Health Tech

RapidAI Rakes In $75M to Accelerate Stroke Diagnosis

RapidAI recently closed a $75 million Series C funding round led by Vista Credit Partners. The company offers an AI platform that helps hospital care teams triage and treat stroke patients more quickly.

Stroke is the second leading cause of death globally. About 137,000 people in the U.S. die each year because of stroke — this has created a high demand for technology that facilitates swift and accurate triaging of this critical condition. 

This high demand is evidenced by the $75 million Series C funding round that RapidAI announced on Thursday. The round was led by Vista Credit Partners

RapidAI was founded in 2012 and is based in San Mateo, California. Prior to this Series C financing, the company had raised less than $30 million, CEO Karim Karti said in a recent interview.

The company’s software seeks to help hospitals manage their high imaging volumes, he explained.

“The volume of imaging and the demands on radiologists in hospitals are significant. As a result, information is often siloed from specialists and the providing care team. Furthermore, the coordination of vascular and neurointerventional care can be a real game of telephone with manual analysis and communication, resulting in elapsed time,” Karti declared.

Many vascular and neurovascular diseases need to be treated immediately. For a stroke patient as an example, a few minutes can be the difference between returning home relatively unscathed, losing speech or dying, Karti pointed out. RapidAI’s technology was designed to address this problem by facilitating fast and accurate disease diagnoses from imaging, he said.

“Our technology helps care teams securely share the information to more effectively coordinate care within teams and across specialties. Our approach can save hospitals 20-60 minutes on average from diagnosis to treatment for acute situations — sometimes days or weeks for non-emergent conditions — which is a huge difference-maker for the patient and the hospital,” Karti declared.

As soon as a patient gets scanned, RapidAI’s algorithms quickly analyze the images, identify patterns and develop context. The software then sends data maps and images to apps that physicians and care teams can easily access.

For example, a neurosurgeon would be notified directly if a patient’s scan showed a suspected aneurysm or stroke. Regardless of where the surgeon is, they can look at the images and RapidAI’s analysis to triage and treat the patient. Karti called this the first step.

“The second step is that through our technology, that physician can also activate their entire care team to move the patient to the cath lab and through the patient workflow. To compare it to sports, just as technology has enabled Formula One pit stops to only a few seconds, that is what our platform is doing for vascular, cardiac and neurovascular care,” he explained.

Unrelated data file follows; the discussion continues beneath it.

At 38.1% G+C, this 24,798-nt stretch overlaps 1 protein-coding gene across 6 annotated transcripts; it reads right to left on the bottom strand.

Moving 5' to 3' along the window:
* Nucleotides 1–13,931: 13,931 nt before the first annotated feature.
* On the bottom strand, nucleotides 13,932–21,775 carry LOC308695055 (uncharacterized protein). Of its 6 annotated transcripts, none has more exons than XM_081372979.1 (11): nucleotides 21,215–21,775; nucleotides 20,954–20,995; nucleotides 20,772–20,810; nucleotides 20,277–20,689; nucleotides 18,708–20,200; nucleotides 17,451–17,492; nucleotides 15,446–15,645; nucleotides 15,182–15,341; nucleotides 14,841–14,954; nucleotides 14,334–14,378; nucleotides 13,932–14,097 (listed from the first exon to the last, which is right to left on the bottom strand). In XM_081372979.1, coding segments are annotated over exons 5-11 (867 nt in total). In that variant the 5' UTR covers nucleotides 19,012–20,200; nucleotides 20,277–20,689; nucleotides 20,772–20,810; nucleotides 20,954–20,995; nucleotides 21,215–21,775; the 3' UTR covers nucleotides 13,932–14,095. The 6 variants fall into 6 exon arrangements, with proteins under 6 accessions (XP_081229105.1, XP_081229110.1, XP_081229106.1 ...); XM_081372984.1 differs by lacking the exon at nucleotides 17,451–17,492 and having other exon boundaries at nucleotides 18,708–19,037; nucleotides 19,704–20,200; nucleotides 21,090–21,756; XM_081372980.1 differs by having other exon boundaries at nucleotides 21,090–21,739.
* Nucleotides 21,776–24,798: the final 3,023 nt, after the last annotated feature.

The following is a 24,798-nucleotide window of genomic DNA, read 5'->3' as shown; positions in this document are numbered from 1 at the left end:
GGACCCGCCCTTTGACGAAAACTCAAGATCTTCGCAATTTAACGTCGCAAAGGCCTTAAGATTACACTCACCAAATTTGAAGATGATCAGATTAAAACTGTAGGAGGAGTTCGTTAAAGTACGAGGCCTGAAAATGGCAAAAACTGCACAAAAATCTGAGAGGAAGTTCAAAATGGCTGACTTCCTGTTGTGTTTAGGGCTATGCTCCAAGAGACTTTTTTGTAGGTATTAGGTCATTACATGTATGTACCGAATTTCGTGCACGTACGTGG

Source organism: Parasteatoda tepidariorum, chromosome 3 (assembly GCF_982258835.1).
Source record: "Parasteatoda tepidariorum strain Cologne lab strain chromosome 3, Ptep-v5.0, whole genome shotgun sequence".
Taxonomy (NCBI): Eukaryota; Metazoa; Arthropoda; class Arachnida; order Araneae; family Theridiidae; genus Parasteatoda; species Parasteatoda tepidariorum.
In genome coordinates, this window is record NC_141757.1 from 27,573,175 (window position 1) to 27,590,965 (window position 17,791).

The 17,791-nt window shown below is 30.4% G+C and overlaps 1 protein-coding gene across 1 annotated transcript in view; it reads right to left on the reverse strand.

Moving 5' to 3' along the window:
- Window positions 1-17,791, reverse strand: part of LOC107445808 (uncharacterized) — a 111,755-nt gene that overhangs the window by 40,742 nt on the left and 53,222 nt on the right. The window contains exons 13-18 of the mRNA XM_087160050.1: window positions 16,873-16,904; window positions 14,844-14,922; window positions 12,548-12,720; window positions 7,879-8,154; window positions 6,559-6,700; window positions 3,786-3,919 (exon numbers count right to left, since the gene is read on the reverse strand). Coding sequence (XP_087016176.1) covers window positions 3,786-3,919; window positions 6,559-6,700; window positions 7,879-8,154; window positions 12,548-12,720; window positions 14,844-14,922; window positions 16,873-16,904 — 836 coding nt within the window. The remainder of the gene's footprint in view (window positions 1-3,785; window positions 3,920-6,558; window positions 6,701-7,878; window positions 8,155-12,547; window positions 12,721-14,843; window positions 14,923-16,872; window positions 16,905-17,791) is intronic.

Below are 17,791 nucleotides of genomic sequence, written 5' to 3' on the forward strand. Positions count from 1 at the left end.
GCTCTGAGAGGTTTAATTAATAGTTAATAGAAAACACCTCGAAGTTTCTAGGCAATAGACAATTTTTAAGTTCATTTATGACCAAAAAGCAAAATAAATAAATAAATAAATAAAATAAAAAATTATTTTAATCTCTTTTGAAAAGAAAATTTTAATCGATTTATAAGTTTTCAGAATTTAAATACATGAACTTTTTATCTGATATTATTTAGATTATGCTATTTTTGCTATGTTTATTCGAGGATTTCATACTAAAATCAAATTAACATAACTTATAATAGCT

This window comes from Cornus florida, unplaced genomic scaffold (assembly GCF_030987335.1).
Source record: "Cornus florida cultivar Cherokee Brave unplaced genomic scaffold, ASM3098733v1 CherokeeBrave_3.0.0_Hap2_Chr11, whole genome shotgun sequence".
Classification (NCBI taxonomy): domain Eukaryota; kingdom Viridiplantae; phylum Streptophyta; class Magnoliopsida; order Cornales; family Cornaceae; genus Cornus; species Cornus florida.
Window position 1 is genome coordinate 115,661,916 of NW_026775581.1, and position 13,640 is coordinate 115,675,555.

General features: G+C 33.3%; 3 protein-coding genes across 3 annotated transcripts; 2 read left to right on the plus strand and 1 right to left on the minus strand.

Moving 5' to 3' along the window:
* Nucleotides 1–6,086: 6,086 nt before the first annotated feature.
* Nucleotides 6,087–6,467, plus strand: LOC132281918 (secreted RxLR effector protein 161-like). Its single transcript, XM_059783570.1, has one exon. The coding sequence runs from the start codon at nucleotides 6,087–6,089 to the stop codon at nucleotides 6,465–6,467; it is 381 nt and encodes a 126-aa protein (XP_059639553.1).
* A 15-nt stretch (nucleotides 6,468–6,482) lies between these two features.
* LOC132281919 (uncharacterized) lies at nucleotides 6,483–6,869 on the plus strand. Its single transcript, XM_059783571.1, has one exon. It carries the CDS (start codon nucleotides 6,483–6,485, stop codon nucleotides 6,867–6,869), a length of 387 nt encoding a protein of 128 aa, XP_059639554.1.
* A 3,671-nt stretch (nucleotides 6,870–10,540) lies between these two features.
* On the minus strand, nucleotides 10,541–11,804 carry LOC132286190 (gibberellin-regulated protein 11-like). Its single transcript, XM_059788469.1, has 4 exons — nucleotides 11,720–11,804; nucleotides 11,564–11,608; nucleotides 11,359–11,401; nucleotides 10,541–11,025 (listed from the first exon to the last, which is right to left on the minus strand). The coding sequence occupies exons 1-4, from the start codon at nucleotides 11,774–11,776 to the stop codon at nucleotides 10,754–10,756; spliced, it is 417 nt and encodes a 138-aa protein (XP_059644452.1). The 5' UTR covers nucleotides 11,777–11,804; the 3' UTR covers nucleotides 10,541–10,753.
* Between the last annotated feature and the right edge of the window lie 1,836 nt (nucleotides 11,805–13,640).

Enabling physicians and care teams to align more quickly and coordinate care across a health system not only helps them make decisions faster, but it also gets the patient where they need to be faster, Karti pointed out. This can ultimately boost efficiency, improve patient outcomes and reduce costs, he added.

RapidAI sells its platform to hospitals using a standard annual subscription model. The platform has been deployed in more than 2,200 hospitals in over 100 countries, Karti declared.

While he acknowledged that the healthcare AI space is becoming a crowded one, Karti said RapidAI’s software stands out due to its clinical depth and validation.

“Most AI companies only do triage or risk assessment — flagging potential disease. We don’t just send notifications, we provide meaningful clinical context and analysis of patient imaging so that care teams can localize, characterize and quantify the disease they are treating, supporting clinical decision-making beyond just the triage of the patient,” he explained.

Karti added that RapidAI’s technology has been studied in more than 320 peer-reviewed publications and leveraged in more than 25 clinical trials.

“There are many health technologies in our space and others that have good intentions, but ultimately only provide a shallow level of information where the physician must still dig deep to see what’s going on. For example, neither and Aidoc provide the same clinical depth and imaging analysis that we do, have product portfolios of our size, nor have the same level of marketing and size of install base,” he said.

In addition to its AI product for stroke patients, RapidAI also offers FDA-cleared software to help care teams manage cerebral aneurysm and central pulmonary embolism. The company aims to keep expanding its impact across additional diseases in the future, Karti declared.

Photo: Flickr user SciTechTrend